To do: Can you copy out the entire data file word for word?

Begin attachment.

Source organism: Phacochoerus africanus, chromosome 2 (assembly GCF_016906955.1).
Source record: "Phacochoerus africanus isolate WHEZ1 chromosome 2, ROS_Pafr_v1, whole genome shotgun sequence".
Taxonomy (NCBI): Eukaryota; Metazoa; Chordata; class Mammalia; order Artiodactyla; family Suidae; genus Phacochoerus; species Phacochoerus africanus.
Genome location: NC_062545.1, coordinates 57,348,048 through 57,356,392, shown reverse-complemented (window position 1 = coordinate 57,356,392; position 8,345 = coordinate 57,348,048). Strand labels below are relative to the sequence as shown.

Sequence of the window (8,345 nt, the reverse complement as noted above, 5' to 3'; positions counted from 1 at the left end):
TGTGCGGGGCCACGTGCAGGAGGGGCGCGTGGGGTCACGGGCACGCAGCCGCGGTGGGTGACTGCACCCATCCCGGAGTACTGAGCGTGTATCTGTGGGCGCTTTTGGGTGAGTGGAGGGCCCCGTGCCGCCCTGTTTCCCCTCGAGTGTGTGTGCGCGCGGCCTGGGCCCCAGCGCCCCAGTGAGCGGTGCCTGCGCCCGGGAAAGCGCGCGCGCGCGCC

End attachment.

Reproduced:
Source organism: Phacochoerus africanus, chromosome 2 (assembly GCF_016906955.1).
Source record: "Phacochoerus africanus isolate WHEZ1 chromosome 2, ROS_Pafr_v1, whole genome shotgun sequence".
Taxonomy (NCBI): Eukaryota; Metazoa; Chordata; class Mammalia; order Artiodactyla; family Suidae; genus Phacochoerus; species Phacochoerus africanus.
Genome location: NC_062545.1, coordinates 57,348,048 through 57,356,392, shown reverse-complemented (window position 1 = coordinate 57,356,392; position 8,345 = coordinate 57,348,048). Strand labels below are relative to the sequence as shown.

Sequence of the window (8,345 nt, the reverse complement as noted above, 5' to 3'; positions counted from 1 at the left end):
TGTGCGGGGCCACGTGCAGGAGGGGCGCGTGGGGTCACGGGCACGCAGCCGCGGTGGGTGACTGCACCCATCCCGGAGTACTGAGCGTGTATCTGTGGGCGCTTTTGGGTGAGTGGAGGGCCCCGTGCCGCCCTGTTTCCCCTCGAGTGTGTGTGCGCGCGGCCTGGGCCCCAGCGCCCCAGTGAGCGGTGCCTGCGCCCGGGAAAGCGCGCGCGCGCGCC